Micaceous Pottery: A Northern New Mexico Tradition

Written by Elizabeth Rose

December 6, 2021
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Micaceous pottery is a Northern New Mexico tradition. Discover those traditions, chat with the artisans, and discover how you can buy your own pottery for cooking, bringing a bit of New Mexico home.

Even though this hand-made pottery is designed to be utilitarian, it sparkles. The soft red-brown color of the clay and the organic sparkle made me want to learn more about micaceous pottery. My first encounter with micaceous cookware was after a healthy brunch at Café Pasqual’s in downtown Santa Fe and a short visit to their upstairs gallery. On their shelves were simple micaceous pots, perfectly shaped, and suitable for cooking. The beauty of the simple pots, with smoke clouds—a result of the traditional outdoor firing process—intrigued me. To me, it was pure art. But I was soon to find out that this type of pottery was part of this area’s culinary tradition, both Native American and Hispanic.

While many potters make art pottery from micaceous clay, in northern New Mexico skilled potters work the clay into simple cookware just as it has been done for generations.

Art Micaceous Pottery

Art pottery in a northern New Mexico gallery. Photo by Elizabeth R Rose

I headed to the northern New Mexico countryside between Chama and Taos where I heard that Jicarilla Apache master potter Felipe Ortega was teaching pottery classes at his home and workshop, Owl Peak Studio in La Madera. The studio was sometimes open to visitors and was often bustling with students. Here is a bit about my own experience with micaceous pottery and how you can buy your own pottery for cooking and bring a bit of New Mexico home.

Felipe Ortega Kept the Pottery Tradition Alive

In fact, the Jicarilla Apache potter I visited after seeing his work at Cafe Pascual’s gallery, was so well known that he taught seminars around the world, including Australia. At the time of my visit, he kept traditional Apache pottery-making methods alive. While Felipe Ortega passed of cancer in 2018, his family has continued the tradition of teaching traditional pottery-making on-site at the Owl Peak Studio. The non-profit foundation they established continues Ortega’s passion for educating others.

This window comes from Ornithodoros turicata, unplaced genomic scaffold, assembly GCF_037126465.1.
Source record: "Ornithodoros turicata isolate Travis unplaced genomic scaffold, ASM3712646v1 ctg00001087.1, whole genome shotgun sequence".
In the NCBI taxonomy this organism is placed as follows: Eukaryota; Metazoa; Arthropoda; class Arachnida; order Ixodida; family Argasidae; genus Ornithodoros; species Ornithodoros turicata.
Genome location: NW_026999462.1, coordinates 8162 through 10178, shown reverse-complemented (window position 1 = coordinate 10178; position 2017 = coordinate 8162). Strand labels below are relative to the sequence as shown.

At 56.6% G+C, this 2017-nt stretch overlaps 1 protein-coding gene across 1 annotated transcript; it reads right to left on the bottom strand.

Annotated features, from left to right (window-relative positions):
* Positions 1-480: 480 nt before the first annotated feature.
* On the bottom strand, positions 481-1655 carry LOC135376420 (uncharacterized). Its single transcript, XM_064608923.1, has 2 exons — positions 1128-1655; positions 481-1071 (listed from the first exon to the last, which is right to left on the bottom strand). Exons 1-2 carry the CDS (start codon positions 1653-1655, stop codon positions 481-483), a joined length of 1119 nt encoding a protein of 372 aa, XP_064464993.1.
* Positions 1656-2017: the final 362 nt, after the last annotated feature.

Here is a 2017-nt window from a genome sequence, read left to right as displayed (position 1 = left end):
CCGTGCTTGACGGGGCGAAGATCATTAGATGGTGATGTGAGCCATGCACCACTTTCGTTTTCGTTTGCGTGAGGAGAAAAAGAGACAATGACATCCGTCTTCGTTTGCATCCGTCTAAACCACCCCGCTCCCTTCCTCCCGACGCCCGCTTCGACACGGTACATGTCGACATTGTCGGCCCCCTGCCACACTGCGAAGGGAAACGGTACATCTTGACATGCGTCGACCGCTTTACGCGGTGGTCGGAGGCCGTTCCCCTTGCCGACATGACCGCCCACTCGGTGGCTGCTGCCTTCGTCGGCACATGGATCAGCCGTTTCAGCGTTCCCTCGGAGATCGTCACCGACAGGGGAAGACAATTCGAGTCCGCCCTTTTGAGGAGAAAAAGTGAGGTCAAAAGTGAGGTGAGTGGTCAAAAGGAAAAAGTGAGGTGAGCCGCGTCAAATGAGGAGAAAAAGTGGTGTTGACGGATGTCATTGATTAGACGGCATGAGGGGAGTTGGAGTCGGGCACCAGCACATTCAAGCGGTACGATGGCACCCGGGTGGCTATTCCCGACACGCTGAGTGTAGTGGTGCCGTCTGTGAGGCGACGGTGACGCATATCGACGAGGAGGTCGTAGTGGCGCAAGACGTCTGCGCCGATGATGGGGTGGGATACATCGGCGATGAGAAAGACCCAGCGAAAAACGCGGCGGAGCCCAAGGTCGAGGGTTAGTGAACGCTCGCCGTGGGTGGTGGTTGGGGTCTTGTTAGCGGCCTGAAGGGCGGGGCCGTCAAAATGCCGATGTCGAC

Owl Peak

The Owl Peak traditional adobe home and studio in northern New Mexico welcome those who want to learn about making micaceous cooking pottery. Photo by Elizabeth R Rose

Visiting Owl Peak Studio

When I visited Felipe Ortega some years ago in La Madera, we drove up a rutted dirt road into the compound. Students mixed the clay in a long trough, smoke wafted from an outdoor fire, and Felipe greeted us. He motioned us into his studio and sat down to build a pot, literally from bottom to top using the coil and scrape method. The morning involved more stories than teachings as Felipe worked the micaceous clay—stories about his world travels to teach and learn from other master potters. His eyes twinkled as he inserted warm humor into his discussion.

Felipe Ortega

Master potter Felipe Ortega taught hundreds of students over the years. Photo by Elizabeth R Rose

I watched as Felipe took the beautifully created pot, almost finished, cut the top out, and promised it would be a clean match after firing.

Finding the Sparkling Clay

Felipe’s work with the pot was actually mid-way into the process. Before he started working with the pot, he and others at Owl Peak traveled up to ten miles away to a clay pit where they found just the right micaceous clay. They could dig in the National Forest without a permit because it was Apache ancestral lands. They then took the clay back to Owl Peak where the students added water, processed the clay, and dried it for forming the pots.

Firing the Micaceous Pottery

Felipe built the fire in the pit just outside the studio, fueled by carefully placed bark. Then, as a blessing to Mother Earth the provider of the clay, he tossed a bit of cornmeal into the fire.

Firing the Pottery

Felipe gets the pots ready for firing. Photo by Elizabeth R Rose

During the firing process, Felipe invited us into his kitchen where the well-used micaceous pottery casserole dishes and pots held traditional Northern New Mexico foods. The black wood stove sat across from the table and just outside was a traditional domed horno for baking bread (or pizza!). You see, the adobe home was set up for the old-fashioned way of cooking. They didn’t have running water and modern amenities until the late 80s when Felipe decided to update the home for students.

Micaceous Pottery

The old wood stove for cooking at Owl Peak Studio. Photo courtesy Owl Peak Pottery Foundation

After lunch, Felipe checked the fire outside and determined that it was time to uncover and cool the pots.

Bark Fire for Pottery

It’s about time to remove the bark from the micaceous pottery. Photo by Elizabeth R Rose

While Felipe and his students pulled the pottery from the fire, we noticed that dark grey “fire clouds” appeared artistically on the pots—in my opinion adding to the beauty. But, Felipe cautioned us that these pots were not ceramic art, they were utilitarian and meant for cooking. After all, he started making pots because his mother told him to stop cooking beans in a stainless pressure cooker and start cooking in a clay pot. The clay (and the mica flecks in it) distributes the heat well—perfect for cooking. And, he found, the beans tasted better.